Resisting enforcement of an arbitral award and the availability of security

​A Supreme Court decision highlights an important distinction in the availability of security from a party challenging enforcement of an award.

When a party seeking to enforce an arbitral award is faced with objections by the party against whom the award was made, it is a major advantage if it can force the objecting party to pay security for the value of the award into court pending the ruling on the objections. Such a step may dissuade the objecting party from proceeding if the objections are weak and at the least rules out the dissipation of assets during the course of the enforcement proceedings.

But the Supreme Court has now held, in the case of IPCO (Nigeria) Limited v Nigerian National Petroleum Copn, that the English Court has no jurisdiction to require a party resisting enforcement of a New York Convention award to give security for all or part of the outstanding award as a condition of it being entitled to oppose enforcement in England. A New York Convention award in this context means an award where the seat was not in England.

The interest of the case is that the Court of Appeal had decided that the English Court did have such power. So why did the Supreme Court take a different view?

The Supreme Court was of the view that the provisions in the Arbitration Act 1996 dealing with the enforcement of New York Convention awards were a self-contained code which provided no power for such security for an award to be granted. The powers to be found elsewhere in the Arbitration Act and in the Civil Procedure Rules which would permit such security to be ordered were not applicable to Convention awards as this would be inconsistent with the terms of the New York Convention.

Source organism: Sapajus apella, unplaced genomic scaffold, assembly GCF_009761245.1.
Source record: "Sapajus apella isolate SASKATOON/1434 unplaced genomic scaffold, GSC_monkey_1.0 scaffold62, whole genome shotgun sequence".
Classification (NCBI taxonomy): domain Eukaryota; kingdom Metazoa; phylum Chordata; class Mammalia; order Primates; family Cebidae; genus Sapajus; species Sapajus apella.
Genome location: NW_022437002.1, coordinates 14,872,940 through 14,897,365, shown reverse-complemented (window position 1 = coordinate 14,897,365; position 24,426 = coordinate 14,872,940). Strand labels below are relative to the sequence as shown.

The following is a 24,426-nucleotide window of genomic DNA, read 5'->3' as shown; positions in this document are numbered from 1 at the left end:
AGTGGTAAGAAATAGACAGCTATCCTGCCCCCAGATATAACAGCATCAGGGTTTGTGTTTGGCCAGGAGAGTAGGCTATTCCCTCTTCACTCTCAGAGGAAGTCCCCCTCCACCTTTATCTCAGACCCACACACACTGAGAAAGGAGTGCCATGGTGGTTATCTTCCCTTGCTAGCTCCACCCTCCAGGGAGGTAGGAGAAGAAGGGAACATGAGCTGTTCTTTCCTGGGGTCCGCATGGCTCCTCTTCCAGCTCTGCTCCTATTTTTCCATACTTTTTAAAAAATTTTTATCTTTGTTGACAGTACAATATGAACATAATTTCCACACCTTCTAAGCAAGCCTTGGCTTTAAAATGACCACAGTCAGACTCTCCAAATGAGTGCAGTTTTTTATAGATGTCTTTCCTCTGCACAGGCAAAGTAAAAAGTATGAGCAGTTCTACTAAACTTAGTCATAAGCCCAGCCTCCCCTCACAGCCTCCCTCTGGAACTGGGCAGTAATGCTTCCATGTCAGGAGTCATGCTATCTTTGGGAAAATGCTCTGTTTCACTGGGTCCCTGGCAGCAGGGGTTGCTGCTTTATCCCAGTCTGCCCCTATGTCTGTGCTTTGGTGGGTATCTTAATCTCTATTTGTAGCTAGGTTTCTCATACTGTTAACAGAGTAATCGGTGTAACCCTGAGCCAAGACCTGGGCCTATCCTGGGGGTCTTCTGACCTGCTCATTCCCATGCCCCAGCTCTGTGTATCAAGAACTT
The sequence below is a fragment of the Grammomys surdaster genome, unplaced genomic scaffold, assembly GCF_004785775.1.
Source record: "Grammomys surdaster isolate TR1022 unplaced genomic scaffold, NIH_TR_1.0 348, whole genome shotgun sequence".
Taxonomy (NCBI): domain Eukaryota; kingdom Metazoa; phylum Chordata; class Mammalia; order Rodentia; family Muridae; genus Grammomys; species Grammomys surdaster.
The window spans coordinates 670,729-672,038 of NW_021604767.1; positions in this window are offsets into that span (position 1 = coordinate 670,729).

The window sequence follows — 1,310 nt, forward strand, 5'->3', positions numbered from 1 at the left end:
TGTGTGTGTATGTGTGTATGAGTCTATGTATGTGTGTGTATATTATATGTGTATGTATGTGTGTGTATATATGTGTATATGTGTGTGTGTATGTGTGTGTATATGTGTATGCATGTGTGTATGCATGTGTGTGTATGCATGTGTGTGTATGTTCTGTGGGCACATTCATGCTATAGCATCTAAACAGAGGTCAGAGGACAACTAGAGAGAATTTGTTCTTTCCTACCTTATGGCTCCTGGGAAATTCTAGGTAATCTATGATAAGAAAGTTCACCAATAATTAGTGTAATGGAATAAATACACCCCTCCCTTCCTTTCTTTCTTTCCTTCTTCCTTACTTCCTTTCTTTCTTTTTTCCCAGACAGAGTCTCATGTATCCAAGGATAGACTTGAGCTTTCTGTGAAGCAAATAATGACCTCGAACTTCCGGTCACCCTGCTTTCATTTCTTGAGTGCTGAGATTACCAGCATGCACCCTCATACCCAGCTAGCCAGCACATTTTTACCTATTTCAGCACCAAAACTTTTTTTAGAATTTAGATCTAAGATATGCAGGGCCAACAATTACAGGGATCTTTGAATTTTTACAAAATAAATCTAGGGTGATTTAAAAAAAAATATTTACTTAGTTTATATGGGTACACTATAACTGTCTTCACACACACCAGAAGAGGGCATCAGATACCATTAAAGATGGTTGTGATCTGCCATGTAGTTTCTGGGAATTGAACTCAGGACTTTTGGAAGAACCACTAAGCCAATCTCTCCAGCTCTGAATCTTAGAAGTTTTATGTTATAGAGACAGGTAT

However, this decision exposes an anomaly between the treatment of New York Convention awards and English-seated awards. In respect of the latter, security for the award can be ordered by the Court if the challenge to enforce is based on what the Court regards as flimsy grounds.

This would suggest that a party seeking to enforce an arbitration award through the English Courts is in a better position if the arbitration itself had been seated in England. Conversely, the party resisting enforcement would be better placed if the seat of the arbitration was not England.

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